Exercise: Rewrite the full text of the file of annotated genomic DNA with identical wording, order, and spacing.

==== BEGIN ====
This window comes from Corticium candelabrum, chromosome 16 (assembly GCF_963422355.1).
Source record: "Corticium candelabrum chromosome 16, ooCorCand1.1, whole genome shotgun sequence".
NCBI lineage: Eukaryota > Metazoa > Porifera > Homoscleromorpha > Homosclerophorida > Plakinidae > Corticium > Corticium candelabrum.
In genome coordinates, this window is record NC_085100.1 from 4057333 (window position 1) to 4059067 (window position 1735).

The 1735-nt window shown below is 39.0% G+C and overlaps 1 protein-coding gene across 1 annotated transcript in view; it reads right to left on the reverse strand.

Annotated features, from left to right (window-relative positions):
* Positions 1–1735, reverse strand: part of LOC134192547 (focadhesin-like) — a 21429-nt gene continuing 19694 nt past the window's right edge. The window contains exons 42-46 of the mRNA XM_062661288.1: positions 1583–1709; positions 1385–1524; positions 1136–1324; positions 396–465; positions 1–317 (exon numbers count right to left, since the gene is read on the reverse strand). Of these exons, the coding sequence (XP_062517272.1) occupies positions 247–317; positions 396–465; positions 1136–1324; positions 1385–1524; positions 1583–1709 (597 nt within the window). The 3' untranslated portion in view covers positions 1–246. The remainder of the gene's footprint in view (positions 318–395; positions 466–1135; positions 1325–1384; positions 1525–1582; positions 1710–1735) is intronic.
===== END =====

This window comes from Corticium candelabrum, chromosome 16 (assembly GCF_963422355.1).
Source record: "Corticium candelabrum chromosome 16, ooCorCand1.1, whole genome shotgun sequence".
NCBI lineage: Eukaryota > Metazoa > Porifera > Homoscleromorpha > Homosclerophorida > Plakinidae > Corticium > Corticium candelabrum.
In genome coordinates, this window is record NC_085100.1 from 4057333 (window position 1) to 4059067 (window position 1735).

The 1735-nt window shown below is 39.0% G+C and overlaps 1 protein-coding gene across 1 annotated transcript in view; it reads right to left on the reverse strand.

Annotated features, from left to right (window-relative positions):
* Positions 1–1735, reverse strand: part of LOC134192547 (focadhesin-like) — a 21429-nt gene continuing 19694 nt past the window's right edge. The window contains exons 42-46 of the mRNA XM_062661288.1: positions 1583–1709; positions 1385–1524; positions 1136–1324; positions 396–465; positions 1–317 (exon numbers count right to left, since the gene is read on the reverse strand). Of these exons, the coding sequence (XP_062517272.1) occupies positions 247–317; positions 396–465; positions 1136–1324; positions 1385–1524; positions 1583–1709 (597 nt within the window). The 3' untranslated portion in view covers positions 1–246. The remainder of the gene's footprint in view (positions 318–395; positions 466–1135; positions 1325–1384; positions 1525–1582; positions 1710–1735) is intronic.